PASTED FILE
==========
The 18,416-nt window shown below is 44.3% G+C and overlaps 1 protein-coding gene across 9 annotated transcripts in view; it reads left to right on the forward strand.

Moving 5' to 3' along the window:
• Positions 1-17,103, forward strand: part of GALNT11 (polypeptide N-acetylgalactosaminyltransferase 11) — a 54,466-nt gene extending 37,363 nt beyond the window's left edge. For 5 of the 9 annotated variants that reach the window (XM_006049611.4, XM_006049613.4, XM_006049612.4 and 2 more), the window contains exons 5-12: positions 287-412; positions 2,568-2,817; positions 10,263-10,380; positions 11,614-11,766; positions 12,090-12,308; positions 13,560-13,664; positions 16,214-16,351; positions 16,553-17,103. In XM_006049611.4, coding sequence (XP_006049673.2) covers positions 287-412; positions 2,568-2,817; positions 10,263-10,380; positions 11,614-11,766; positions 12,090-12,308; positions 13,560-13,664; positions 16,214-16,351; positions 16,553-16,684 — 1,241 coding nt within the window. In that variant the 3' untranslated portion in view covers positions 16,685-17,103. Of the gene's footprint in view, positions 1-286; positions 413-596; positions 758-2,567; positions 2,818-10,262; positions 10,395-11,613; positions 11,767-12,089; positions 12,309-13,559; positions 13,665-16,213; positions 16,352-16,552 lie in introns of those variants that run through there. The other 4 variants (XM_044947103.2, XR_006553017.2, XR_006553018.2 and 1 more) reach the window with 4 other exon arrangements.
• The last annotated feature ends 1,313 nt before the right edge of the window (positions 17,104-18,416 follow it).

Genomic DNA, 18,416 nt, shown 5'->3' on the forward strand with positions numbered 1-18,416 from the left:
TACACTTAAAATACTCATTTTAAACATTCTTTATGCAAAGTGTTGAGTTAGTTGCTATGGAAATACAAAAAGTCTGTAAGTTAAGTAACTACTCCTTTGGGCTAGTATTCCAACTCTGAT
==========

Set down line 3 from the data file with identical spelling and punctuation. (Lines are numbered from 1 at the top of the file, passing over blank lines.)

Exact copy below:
• Positions 1-17,103, forward strand: part of GALNT11 (polypeptide N-acetylgalactosaminyltransferase 11) — a 54,466-nt gene extending 37,363 nt beyond the window's left edge. For 5 of the 9 annotated variants that reach the window (XM_006049611.4, XM_006049613.4, XM_006049612.4 and 2 more), the window contains exons 5-12: positions 287-412; positions 2,568-2,817; positions 10,263-10,380; positions 11,614-11,766; positions 12,090-12,308; positions 13,560-13,664; positions 16,214-16,351; positions 16,553-17,103. In XM_006049611.4, coding sequence (XP_006049673.2) covers positions 287-412; positions 2,568-2,817; positions 10,263-10,380; positions 11,614-11,766; positions 12,090-12,308; positions 13,560-13,664; positions 16,214-16,351; positions 16,553-16,684 — 1,241 coding nt within the window. In that variant the 3' untranslated portion in view covers positions 16,685-17,103. Of the gene's footprint in view, positions 1-286; positions 413-596; positions 758-2,567; positions 2,818-10,262; positions 10,395-11,613; positions 11,767-12,089; positions 12,309-13,559; positions 13,665-16,213; positions 16,352-16,552 lie in introns of those variants that run through there. The other 4 variants (XM_044947103.2, XR_006553017.2, XR_006553018.2 and 1 more) reach the window with 4 other exon arrangements.